A search for “Google” on the website of the Federal Trade Commission has a unique and disturbing feature that shows up anytime a particular search term is used. The link takes people to a video that warns, in no uncertain terms, that Google “puts a virtual map of your private life online.”
When people sign in to a Google account with their real names and email addresses, they get an instant confirmation that they want to learn more about a certain company. That’s the crux of the FTC’s complaints against Google — that they obtained an unfair advantage in their search business because their customers are largely afraid to speak out against it.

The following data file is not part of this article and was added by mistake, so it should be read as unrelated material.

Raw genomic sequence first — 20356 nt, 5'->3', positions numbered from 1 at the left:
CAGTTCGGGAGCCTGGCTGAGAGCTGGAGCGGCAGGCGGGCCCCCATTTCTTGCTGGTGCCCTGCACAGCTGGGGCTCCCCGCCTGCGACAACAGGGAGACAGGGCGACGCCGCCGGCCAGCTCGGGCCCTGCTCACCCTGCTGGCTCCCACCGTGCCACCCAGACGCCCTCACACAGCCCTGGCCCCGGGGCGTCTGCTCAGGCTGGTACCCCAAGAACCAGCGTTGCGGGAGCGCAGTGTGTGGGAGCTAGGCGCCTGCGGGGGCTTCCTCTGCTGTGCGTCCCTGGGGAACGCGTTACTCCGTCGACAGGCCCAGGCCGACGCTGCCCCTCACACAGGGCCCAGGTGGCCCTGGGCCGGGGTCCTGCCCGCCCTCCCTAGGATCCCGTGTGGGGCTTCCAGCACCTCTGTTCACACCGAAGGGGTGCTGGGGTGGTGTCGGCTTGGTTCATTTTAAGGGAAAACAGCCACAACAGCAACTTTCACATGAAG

Google, long known for its approach of being low-key and inconspicuous to the public, is suddenly in the eye of a search-engine storm. The Seattle Times, where the C.E.O. and No. 2 executive were formerly co-founders, is not really a strong bellwether of consumer sentiment, but the owner, the Washington Post Co., is a public company and has to follow federal disclosure standards on executive salaries.
When news of C.E.O. Sundar Pichai’s $38 million salary was released on Thursday, the Wall Street Journal ran a story about it and criticized the “hush money” paid to the company’s directors in a time of distress.